If you or someone you know is experiencing thoughts of self-harm and or suicide, know that you are never alone!! Reach out to a friend or a trusted adult. They would rather be there for you now than at your funeral.
For every 13 reasons why, there are 100 reasons why not.
Suicide Hotline: 1-800-273-8255
When "13 Reasons Why" first came out in 2017, critics and parents were quick to judge the show on its content. While it brought up serious topics that demanded attention, it appeared to "romanticize" the idea of suicide.
For those who aren't familiar, "13 Reasons Why" revolves around a high school girl, Hannah Baker, who leaves tapes depicting the 13 reasons why she tried to kill herself. The tapes revolved from person to person until they reached Clay Jensen, who did nothing except be afraid of loving her. He attempts to piece together the story and figure out who is really to blame.
I personally have a connection with the show, which is why I feel the need to watch it until the end. People at my high school had me evaluated for suicidal thoughts after I discussed a project revolving around the show, entitled "13 Reasons Why Not". I thought the title spoke for itself, but what can I say? At least they were being thorough (even though schools do a terrible job approaching mental health issues, which is definitely a topic touched upon in both the book and show). At the time, I was actually offended. That hadn't even remotely crossed my mind, but it felt like they were trying to push something onto me that wasn't there. I kept telling them it was a project, but they didn't want to believe me. They did a terrible job of making me feel comfortable. Suicide is not a joke. They were reading off a checklist instead of talking to me like I was a person.
I'll admit, I didn't mind the first season or even the second season. Suicide, sexual assault, and depression, especially in the teenage group, demanded more conversation between children and their parents. It was a decent adaption of the book (that I read in eighth grade, although some of it might have gone over my head). It was certainly controversial, but that was part of what made it so important.
However, when the third season rolled around, I was skeptical. Here the writers were, trying to bring in a new character that had nothing to do with the original story. She was too quick to be accepted into the friend group, and just happened to get into the friend group's growing pile of drama and secrecy.
I'm not going to list out the reasons one by one, but know they're all there.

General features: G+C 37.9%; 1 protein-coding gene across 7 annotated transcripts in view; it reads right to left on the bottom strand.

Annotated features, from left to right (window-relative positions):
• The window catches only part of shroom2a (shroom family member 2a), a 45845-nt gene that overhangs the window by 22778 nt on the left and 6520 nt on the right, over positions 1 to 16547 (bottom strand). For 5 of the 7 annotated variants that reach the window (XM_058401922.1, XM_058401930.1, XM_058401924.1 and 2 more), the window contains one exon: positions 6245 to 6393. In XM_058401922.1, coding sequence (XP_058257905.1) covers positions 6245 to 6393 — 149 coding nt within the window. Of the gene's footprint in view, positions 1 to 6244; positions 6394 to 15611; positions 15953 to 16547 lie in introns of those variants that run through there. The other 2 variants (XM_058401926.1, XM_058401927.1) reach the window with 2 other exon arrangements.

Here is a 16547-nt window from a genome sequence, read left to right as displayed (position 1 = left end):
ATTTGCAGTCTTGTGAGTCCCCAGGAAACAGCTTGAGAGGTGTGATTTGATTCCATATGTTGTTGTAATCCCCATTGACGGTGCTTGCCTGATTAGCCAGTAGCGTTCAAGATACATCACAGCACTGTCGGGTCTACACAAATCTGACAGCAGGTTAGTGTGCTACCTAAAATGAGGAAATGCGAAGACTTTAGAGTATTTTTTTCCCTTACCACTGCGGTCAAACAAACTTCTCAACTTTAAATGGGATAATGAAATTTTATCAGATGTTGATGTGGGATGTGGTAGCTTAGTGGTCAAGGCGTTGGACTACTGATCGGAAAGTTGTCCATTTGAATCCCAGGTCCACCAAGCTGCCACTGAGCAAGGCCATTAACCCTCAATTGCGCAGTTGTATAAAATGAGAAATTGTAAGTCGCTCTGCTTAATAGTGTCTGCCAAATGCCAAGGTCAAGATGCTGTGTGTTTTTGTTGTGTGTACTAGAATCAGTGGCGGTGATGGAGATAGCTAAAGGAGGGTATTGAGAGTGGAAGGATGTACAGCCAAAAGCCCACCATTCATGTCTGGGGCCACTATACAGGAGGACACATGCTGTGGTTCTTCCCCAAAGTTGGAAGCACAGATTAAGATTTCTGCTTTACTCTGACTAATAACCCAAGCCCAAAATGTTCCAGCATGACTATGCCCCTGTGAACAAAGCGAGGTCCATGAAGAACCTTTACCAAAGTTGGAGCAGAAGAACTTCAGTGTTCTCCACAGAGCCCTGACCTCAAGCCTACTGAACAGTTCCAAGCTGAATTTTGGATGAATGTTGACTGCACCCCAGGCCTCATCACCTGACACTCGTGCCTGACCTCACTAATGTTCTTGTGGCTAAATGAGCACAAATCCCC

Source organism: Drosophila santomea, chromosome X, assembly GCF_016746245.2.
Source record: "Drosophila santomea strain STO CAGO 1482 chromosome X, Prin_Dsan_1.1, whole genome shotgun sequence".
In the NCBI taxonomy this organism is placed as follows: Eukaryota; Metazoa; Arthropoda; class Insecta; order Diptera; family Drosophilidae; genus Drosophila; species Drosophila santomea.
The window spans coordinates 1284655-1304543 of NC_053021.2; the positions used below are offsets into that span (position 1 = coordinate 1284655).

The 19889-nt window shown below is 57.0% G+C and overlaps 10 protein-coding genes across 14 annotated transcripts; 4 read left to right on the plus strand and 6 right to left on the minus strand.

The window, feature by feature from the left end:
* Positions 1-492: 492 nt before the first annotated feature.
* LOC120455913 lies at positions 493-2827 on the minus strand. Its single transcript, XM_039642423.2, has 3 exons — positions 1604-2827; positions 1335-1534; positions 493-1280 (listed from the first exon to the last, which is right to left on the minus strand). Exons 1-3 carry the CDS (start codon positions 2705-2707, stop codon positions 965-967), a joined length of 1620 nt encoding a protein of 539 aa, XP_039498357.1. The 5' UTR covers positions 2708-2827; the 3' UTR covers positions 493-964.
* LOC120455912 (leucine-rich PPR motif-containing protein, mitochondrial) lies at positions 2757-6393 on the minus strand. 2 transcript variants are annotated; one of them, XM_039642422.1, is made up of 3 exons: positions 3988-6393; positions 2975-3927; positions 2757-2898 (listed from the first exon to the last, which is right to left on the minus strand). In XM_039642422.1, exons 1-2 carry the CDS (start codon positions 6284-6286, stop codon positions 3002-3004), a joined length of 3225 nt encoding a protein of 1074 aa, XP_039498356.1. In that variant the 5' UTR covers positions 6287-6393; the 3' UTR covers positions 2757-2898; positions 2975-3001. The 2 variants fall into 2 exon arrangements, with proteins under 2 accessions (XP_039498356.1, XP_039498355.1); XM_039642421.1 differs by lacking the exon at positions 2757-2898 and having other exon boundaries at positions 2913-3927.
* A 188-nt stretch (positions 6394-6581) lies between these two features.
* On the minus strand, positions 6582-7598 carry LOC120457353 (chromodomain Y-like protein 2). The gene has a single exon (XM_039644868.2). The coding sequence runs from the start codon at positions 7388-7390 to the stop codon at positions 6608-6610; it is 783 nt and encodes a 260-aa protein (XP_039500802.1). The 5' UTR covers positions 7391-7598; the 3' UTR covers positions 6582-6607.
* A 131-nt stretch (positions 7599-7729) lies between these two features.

Did I mention the season attempted to convince the audience to empathize with a rapist who not only raped one, but multiple girls? We get it, everyone is human, and there is a gray area. But that doesn't mean justifying his actions was necessary.
And they're still going. They want to drag the show on for another season of everyone hiding their secrets of who killed who and all their other drama. Yes, I'll watch it just to see how bad it is, but that doesn't mean I agree with the idea of another season. It isn't as though Netflix will gain subscribers or revenue. 'Outer Banks' was better than this nonsense!
I watched the first couple episodes, and I was baffled at all the things I never noticed watching the other three seasons. These actors don't look like high schoolers. They certainly don't act like it either. This is a common occurrence in most teen shows now, but they weren't even close.
And Ani, you're just annoying. They did not need to push Clay to have another girlfriend, especially this random annoying person who inserted herself into the friend group and its drama. The only characters I like are Alex and Justin. At least Justin is getting better. And his bromance with Clay is everything. (I won't give any spoilers to the spoiler I saw while writing this article. Going to go cry in the corner now.)
The least I can say is that Clay seems to finally react to all of the ridiculous drama and is showing some signs of PTSD. And who is this new guy trying to find out about Monty? It's like Ani all over again.
If you ask me, the show should have ended with Hannah's walking into the light at the end of season two. She was finally at peace, a peace she certainly did not have beforehand. The show was supposed to be about Hannah, and I understand that after that Hannah's story was ended, but that should have been the end. "If you love someone, you let them go," Clay says, and he finally puts Hannah to rest.
If you love something, let it go. Thank god this is the last season.